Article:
This book started out very strange but light hearted, which I soon learned is Jon Ronson's specialty. Based upon the book's cover graphic (yes -shallow but true), I expected a pompous & aggressive style, but was surprised by how unassuming Ron is. He seems to be a person who has a simple unthreatening way to investigate our human frailties and which seems to win people over. I had to stay with it for 2 or 3 stories before I started to pick up on Ron's unique outlook on the world. He tries to be objective in a true journalistic way. You learn that he is a well known reporter in England, but I do not think he ever says it himself. As a north american, many British characters are lost on me, but the personal stories are still intriguing and there is enough US content to keep my interest.Overall, I enjoyed his personality and see why he has become successful. I look forward to more stories.
You'll recognize Ronson's narration from This American Life or other such broadcasts. He has a voice and style, like David Sedaris, that is perfect for his writing. A collection of subjects that he investigated/interviewed/tried to sort out - few people can find the subject matter and true life characters that Ronson looks at and narrate it with dead pan sincerity.
This book was not what i expected. Some of the topics seemed a but off beat and i would wonder if they would amount to good listening. I was at the least smiling to every story. some made me pause and think, others made me laugh out loud. overall a great listen!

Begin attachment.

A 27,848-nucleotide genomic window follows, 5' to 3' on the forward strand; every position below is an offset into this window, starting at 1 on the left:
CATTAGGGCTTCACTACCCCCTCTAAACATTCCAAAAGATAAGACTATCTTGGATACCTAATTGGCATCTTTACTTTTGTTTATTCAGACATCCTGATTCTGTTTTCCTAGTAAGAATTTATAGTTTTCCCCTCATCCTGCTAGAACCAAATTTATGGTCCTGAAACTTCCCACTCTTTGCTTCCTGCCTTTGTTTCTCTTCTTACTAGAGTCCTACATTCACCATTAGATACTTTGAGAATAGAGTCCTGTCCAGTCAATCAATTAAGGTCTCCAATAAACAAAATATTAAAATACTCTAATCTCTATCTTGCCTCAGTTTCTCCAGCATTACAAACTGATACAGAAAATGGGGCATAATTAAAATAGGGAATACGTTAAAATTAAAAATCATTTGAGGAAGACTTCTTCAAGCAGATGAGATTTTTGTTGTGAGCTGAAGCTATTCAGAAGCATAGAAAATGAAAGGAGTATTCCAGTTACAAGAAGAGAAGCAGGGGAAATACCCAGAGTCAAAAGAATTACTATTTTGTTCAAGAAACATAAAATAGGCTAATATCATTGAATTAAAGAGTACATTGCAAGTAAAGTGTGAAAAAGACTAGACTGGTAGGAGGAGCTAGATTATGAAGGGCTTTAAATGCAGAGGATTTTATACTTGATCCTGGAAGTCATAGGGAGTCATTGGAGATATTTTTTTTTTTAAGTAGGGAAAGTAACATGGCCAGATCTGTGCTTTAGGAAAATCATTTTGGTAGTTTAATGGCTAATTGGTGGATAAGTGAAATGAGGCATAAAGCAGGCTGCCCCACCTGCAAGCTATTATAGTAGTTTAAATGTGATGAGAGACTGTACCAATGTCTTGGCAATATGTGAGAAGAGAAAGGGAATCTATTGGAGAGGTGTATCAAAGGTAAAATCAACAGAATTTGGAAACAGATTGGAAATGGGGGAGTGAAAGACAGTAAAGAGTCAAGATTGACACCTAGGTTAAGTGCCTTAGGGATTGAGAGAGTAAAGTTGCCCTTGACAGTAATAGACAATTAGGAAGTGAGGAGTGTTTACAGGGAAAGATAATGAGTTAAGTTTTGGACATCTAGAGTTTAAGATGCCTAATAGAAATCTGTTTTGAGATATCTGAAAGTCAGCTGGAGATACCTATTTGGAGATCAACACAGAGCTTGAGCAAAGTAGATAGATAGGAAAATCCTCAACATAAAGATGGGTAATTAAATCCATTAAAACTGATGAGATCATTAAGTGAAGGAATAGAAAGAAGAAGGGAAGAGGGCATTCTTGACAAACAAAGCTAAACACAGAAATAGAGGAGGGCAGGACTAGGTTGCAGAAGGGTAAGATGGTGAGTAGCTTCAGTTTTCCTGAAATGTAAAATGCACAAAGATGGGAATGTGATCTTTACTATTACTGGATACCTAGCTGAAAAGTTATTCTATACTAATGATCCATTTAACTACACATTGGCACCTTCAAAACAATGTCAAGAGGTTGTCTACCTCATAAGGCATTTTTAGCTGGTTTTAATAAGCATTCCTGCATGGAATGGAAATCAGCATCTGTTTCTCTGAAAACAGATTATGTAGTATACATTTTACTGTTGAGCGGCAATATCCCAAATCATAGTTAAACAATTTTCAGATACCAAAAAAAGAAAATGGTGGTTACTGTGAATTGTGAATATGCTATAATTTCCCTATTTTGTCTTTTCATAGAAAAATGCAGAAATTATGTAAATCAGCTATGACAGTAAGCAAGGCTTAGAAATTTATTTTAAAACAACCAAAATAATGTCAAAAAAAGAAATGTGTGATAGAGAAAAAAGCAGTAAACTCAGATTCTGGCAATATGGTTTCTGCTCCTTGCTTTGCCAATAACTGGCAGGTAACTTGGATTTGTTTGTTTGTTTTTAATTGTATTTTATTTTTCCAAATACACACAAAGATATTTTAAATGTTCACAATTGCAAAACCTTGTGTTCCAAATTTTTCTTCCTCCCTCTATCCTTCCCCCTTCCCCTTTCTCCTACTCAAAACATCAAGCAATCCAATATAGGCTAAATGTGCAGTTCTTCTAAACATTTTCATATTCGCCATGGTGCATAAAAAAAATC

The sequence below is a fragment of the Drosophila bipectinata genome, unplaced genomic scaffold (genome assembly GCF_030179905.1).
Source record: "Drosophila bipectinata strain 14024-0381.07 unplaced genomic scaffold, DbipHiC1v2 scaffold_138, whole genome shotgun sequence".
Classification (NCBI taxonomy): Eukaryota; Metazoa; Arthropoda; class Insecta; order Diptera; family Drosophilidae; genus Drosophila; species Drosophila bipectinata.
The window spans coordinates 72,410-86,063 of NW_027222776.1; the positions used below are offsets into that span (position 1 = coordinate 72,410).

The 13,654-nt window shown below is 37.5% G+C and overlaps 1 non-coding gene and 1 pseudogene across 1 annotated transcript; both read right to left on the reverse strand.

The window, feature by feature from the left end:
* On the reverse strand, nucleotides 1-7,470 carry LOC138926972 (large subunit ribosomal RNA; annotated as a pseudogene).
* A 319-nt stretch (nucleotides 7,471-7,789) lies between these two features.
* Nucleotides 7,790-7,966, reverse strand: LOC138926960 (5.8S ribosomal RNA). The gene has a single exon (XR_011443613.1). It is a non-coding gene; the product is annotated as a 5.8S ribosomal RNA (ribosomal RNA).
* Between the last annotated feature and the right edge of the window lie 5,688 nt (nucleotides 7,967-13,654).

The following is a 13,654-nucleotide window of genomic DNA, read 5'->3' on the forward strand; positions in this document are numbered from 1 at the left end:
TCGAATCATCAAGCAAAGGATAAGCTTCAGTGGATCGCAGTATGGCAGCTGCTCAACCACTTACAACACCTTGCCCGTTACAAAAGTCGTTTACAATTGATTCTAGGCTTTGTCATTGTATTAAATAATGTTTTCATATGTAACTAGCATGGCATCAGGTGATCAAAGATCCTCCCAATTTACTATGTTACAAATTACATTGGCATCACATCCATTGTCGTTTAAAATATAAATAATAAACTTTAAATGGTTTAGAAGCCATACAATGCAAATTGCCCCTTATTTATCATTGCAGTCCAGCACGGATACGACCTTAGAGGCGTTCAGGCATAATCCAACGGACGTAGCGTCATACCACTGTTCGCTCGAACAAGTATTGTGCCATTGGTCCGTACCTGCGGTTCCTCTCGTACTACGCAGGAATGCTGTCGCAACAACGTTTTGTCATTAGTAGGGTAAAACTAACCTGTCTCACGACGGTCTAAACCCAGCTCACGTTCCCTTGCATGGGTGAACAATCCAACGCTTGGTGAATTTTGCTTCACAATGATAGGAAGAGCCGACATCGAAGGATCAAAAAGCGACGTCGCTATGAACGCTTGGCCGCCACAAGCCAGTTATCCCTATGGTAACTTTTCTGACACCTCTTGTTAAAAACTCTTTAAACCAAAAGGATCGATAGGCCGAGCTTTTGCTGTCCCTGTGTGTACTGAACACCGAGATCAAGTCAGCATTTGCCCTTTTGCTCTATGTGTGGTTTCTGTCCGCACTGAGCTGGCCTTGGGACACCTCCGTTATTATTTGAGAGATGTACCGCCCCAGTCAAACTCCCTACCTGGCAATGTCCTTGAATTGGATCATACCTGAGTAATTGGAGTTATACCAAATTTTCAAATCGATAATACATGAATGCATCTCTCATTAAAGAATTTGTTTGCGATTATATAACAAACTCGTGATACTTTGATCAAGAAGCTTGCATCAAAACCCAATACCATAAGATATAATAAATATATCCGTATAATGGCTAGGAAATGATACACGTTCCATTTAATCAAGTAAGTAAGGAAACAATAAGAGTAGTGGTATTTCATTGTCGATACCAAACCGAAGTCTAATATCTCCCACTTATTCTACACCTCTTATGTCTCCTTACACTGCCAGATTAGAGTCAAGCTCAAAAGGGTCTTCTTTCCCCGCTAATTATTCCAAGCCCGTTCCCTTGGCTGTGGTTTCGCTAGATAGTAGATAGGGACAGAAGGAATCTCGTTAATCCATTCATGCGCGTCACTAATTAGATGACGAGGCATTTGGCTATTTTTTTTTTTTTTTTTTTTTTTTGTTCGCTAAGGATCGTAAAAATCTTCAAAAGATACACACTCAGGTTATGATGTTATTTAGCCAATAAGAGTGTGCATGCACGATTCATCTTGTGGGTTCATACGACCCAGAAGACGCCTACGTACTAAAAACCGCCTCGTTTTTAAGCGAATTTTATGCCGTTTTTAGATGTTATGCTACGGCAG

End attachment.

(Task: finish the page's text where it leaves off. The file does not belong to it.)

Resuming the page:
A fun listen. Jon Ronson found peculiar stories and told them without scorn... even though there are some real crazies in here! Each is funny and insightful, but I especially enjoyed the chapter on Insane Clown Posse.
I'd recommend to anyone who wants to hear outrageous stories told honestly and with a fair amount of wit.
If you want to enjoy a book of disjointed stories then this is the book for you.
How to be Black
Quality accent and dry sense of humor.
This book was like This American Life, but not done nearly as well.
i have not yet finished listening to the entire book.. but tis allready a 10/10.. Jon will have to try awfull hard to bring that score down.. i do not see this occuring.. from the first few lines i was held captive.. & each story since has kept me a happy hostage.. a must listen for anyone.. really.. everyone.. twas exactly what i needed to start the year.. thankyou Mr Ronson.. i have just downloaded your other tittle.. 'the psychopath test'
I would listen to parts of it. The book is a collection of short stories, and it seems that the best ones are toward the end.
I wouldn't know what to say. I read the book because I saw the author on Jon Stewart and it was portrayed as a funny book. However, as I read it, I felt like it was a less-funny Seinfeld; a book without a purpose. Parts were funny, and other parts were sad. Was the point to entertain, make a point, or show that the world stinks? I'm still unsure.
His interview with the Insane Clown Posse... wow. Just... wow. Yet again, it was a mix of funny and chilling reality.
Whatever its purpose, the book was very well written.